Besides, problems at the pilot stage often get hidden. A pilot is very public, and some senior people have a strong interest in success, so they may work behind the scenes and use their connections to make it successful.

I once watched a client be all over a pilot in a single state, so thoroughly covering the pilot with senior-management attention that the client learned little before initiating a national roll-out. The executives knew what they were doing, but they couldn’t help themselves. They were so invested in the success of the pilot.

The solution is to rephrase the issue. There needs to be less planning and more testing. The only way to accomplish that is to defer the pilot stage and stay in the prototyping phase much longer than most companies do.

The difference between a prototype and a pilot is that there’s no possibility or expectation that a prototype will turn into the final version of the product or service. Prototypes are just tests to explore key questions, such as whether the technology will work, whether the product concept will meet customer needs or whether customers will prefer it over the competitive alternatives.

The early prototypes should be all chewing gum and baling wire. They shouldn’t have hardened processes or the people required to go live. Yet they should provide real insight that informs further development. Each stage of prototyping should minimize costs and maximize flexibility. To borrow a term from computer programming, new products and services should be explored using “late binding”; they should take final form as late as possible, based on the most up-to-date learnings that can be generated.

Pixar has made a religion of prototyping through what the company calls “story reels.” The company doesn’t just write a script; it creates storyboards that provide a sort of comic-book version of a prospective movie, then adds dialogue and music. The story reels cost almost nothing, compared with the fully animated versions of Pixar’s movies, yet provide a great sense of how a story will flow and allow for problems to be spotted. The story reels can also be changed easily.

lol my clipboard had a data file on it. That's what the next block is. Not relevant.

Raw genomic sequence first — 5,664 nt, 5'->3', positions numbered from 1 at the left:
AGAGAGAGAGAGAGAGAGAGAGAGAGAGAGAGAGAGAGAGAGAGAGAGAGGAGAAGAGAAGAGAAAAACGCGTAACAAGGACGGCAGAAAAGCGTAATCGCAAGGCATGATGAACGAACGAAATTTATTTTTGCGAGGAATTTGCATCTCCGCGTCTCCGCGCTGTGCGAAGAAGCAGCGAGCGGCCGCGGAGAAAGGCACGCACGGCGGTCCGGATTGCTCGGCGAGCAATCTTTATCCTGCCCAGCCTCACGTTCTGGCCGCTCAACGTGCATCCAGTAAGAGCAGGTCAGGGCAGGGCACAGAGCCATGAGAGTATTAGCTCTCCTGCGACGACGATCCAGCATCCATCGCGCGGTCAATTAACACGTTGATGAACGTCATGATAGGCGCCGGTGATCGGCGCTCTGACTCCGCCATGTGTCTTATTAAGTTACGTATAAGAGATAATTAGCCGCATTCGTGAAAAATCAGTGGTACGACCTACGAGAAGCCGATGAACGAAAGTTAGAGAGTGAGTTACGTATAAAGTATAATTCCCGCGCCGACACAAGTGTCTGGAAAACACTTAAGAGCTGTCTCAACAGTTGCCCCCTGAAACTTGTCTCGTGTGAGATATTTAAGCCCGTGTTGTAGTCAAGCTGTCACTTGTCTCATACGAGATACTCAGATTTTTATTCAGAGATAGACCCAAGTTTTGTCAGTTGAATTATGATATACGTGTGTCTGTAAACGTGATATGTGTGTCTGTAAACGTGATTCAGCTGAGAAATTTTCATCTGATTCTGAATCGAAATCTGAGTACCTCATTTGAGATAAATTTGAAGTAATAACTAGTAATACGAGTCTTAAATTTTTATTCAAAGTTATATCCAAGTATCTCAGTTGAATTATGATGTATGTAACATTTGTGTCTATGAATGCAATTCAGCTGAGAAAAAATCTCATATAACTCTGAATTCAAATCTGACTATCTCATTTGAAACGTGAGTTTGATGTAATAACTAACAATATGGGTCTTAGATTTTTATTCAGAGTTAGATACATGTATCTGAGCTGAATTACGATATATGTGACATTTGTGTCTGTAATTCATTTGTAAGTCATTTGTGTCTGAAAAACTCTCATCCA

Here’s a fascinating video in which the creators of Toy Story describe their storyboarding process:

https://www.youtube.com/watch?v=QOeaC8kcxH0#action=share

Every regular review of progress on the prototypes should begin with a demo, much like what Pixar does with its storyboards. My old friend Gordon Bell, who designed the first minicomputer while at Digital Equipment, likes to say that “one demo is worth a thousand pages of a business plan,” and that notion applies to every stage of prototyping. It’s easy to get lost in talk of value propositions, competencies and market segments. A demo makes an idea tangible in a way that no business plan ever will.

At Charles Schwab, in the lead-in to the company’s great, early successes with the Internet, executives talked about a hamster on a wheel. Schwab would test potential services by having people working behind the scenes answering questions, looking up information, and so on, running just as fast as their little (metaphorical) legs could go. Anything that didn’t work or didn’t resonate with customers was easily set aside. Only once Schwab had a sense of what customers truly wanted would it start building the capabilities into software.

Prototypes and demos are part of what has made Apple products so successful. Steve Jobs always used prototypes of products to drive his thinking. For example, early in the process of figuring out the right screen size for the iPad, Jobs had Jonathan Ive make 20 models in slightly varying sizes. These were laid out on a table in Ive’s design studio, and the two men and their fellow designers would play with the models. “That’s how we nailed what the screen size was,” Ive told Walter Isaacson in his biography of Jobs.

Admittedly, it helps when you have a genius like Jobs playing with the devices, but even he couldn’t envision everything. He needed many alternatives of something tangible. As Isaacson quoted him as saying, “You have to show me some stuff, and I’ll know it when I see it.”

If Steve Jobs thought it was critical to prototype, shouldn’t you?